W9DRIV.F     (the driver itself, with attached subroutines)

   The file W9DRIV.F as included is appropriate for Digital or Compaq.  
   To convert to Microsoft, replace the fourth line
   This same change must be made in subroutines GRW900 and GRW901.

3. If you did not use C: in step 2, create a directory C:\PGPLOT and copy
   RGB.TXT to it from x:\PGPLOT.  You also need to compile and execute the
   program PGPACK from subdirectory x:\PGPLOT\FONTS to convert file 
   GRFONT.TXT to binary file GRFONT.DAT.  To run PGPACK in the Windows
   environment, put this statement before the READs:
         OPEN (5, FILE='x:\pgplot\fonts\grfont.txt')
   Likewise the OPEN statement for the output can be modified:
         OPEN (2, FILE='c:\pgplot\grfont.dat')
   The output file is different for Microsoft and Digital/Compaq.  (The 
   directory with these two files can be elsewhere if identified by
   environment variable PGPLOT_DIR, or the full [path]filenames can be
   given in environment variables PGPLOT_RGB and PGPLOT_FONT.)

4. In the Developer Studio, in the File/New menu, Create a new Project 
   Workspace of Type "Static Library", Name PGPLOT, Location 
   x:\MSDEV\PROJECTS\  (ver. 4) or  
   x:\Program Files\DevStudio\MyProjects\  (ver. 5) or
   x:\Program Files\Microsoft Visual Studio\MyProjects\  (ver. 6).
   Use the Insert/"Files into Project..." (ver. 4)  or
           Project/Add to Project/Files... (vers. 5/6)
   and the search box to associate the following files with the project:
   (The dependent *.INC files will be included automatically.)

5. Build the project.  For Digital/Compaq, the following compiler option
   is required for GIDRIV.F (because Digital changed the default for length
   of direct-access records from bytes to 4-byte words):
   This option is set as follows:
      Project/Settings/Fortran tab
      Settings For: All Configurations
      Source files: Gidriv.f
      Category: Fortran Data
      ver. 5, check: Use Bytes as Units for Unformatted Files 
      ver. 6, Data Options
              check: Use Bytes as RECL= unit for Unformatted Files
   The remaining default compiler options are suitable; in particular, 
   the Debug configuration is not optimized, but the Release configuration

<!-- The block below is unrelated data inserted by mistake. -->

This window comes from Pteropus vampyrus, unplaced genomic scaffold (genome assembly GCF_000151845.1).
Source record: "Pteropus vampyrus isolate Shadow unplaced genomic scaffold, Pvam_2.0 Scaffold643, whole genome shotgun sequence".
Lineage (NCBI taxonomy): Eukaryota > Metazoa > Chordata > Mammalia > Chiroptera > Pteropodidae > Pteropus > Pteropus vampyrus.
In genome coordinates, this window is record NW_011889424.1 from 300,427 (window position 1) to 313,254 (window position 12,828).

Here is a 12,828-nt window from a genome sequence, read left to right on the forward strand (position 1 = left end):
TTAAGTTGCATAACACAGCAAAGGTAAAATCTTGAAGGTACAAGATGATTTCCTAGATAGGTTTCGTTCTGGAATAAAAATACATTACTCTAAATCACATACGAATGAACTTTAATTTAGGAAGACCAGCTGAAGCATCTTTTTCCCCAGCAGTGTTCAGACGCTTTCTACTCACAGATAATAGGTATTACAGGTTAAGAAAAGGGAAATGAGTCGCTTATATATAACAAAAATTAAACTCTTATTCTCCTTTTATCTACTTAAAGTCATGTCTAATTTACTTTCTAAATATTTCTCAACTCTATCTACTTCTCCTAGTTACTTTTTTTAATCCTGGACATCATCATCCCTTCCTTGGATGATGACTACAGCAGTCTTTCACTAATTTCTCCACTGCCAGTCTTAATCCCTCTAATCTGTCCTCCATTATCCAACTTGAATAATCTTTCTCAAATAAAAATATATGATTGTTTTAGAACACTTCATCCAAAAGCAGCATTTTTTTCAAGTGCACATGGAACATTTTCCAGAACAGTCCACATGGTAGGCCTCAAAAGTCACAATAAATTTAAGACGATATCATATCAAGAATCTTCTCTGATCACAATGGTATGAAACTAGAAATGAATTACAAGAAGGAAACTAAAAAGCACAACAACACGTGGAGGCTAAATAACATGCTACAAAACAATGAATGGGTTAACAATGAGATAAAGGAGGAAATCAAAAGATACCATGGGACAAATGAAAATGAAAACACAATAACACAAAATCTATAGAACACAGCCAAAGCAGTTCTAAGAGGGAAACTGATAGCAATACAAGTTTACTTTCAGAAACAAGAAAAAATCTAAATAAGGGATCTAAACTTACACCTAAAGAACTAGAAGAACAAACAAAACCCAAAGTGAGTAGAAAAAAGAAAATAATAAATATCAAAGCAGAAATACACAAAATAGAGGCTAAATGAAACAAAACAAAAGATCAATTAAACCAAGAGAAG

uses full optimization.  (If the choice of "Release" is not apparent, 
   use Build/Set Active Configuration...)  From the Build menu, choose 
   "Build PGPLOT.LIB".  Expect 7 Warning messages with ver. 4, or 2 with 
   vers. 5/6.  When both Debug and Release have successfully completed, I
   like to copy the Release version of the library so that subsequent 
   applications can find it more easily:  
           to    x:\MSDEV\LIB
   ver. 5, from  x:\Program Files\DevStudio\MyProjects\PGPLOT\RELEASE
           to    x:\Program Files\DevStudio\DF\LIB
   ver. 6,
    from x:\Program Files\Microsoft Visual Studio\MyProjects\PGPLOT\RELEASE
    to   x:\Program Files\Microsoft Visual Studio\DF98\LIB

6. Run the examples.  In the same Project Workspace, use File/New and the
   Projects tab (or if using ver. 4, Insert/Project...) to create a
   "QuickWin Application", Name EXAMPLES.  Then use Project/Dependencies
   (ver. 4, Build/Subprojects...) to specify that PGPLOT is a subproject of
   EXAMPLES.  One at a time, use Project/Add to Project/Files... (ver. 4,
   Insert/Files into Project...) to select a file from x:\PGPLOT\EXAMPLES.
   (The previous file may be deleted from the FileView window when success-
   fully completed.)  From the Build menu, choose "Execute EXAMPLES.EXE".
   The first page of the first test (PGDEMO1.F) should be a parabola.  If 
   there is no text on the plot, then you have not successfully created or
   located the file GRFONT.DAT (see step 3 above).  If windows are created
   but neither graphics nor text appear, the problem may be that the 
   display is set to a mode which doesn't use the SVGA color registers; 
   decrease the color palette to 16M or fewer colors.  After successfully
   testing the library, you may delete all of the PGPLOT folders from  
   x:\MSDEV\PROJECTS  (ver. 4) or from
   x:\Program Files\DevStudio\MyProjects\  (ver. 5) or from
   x:\Program Files\Microsoft Visual Studio\MyProjects\  (ver. 6).

7. Drivers for Windows95/NT, PostScript, GIF, LaTeX, and the Null driver
   are included by default. If you add additional drivers (which may 
   require debugging to eliminate perceived syntax errors etc.) to the 
   library, then the CASE structure in subroutine GREXEC.F must also be 
   modified to reflect the changes; also, NDEV must reflect the total 
   number of drivers.  The default graphic window size for device type 
   "/W9" is 800*600 with 236 colors (SVGA); 20 colors are reserved for 
   system use.  The default can be changed by setting an environment 
   variable (either in AUTOEXEC.BAT, or from a command line before 
   starting the application) as follows: 
      SET PGPLOT_VIDEO=VGA  (or V),   640 * 480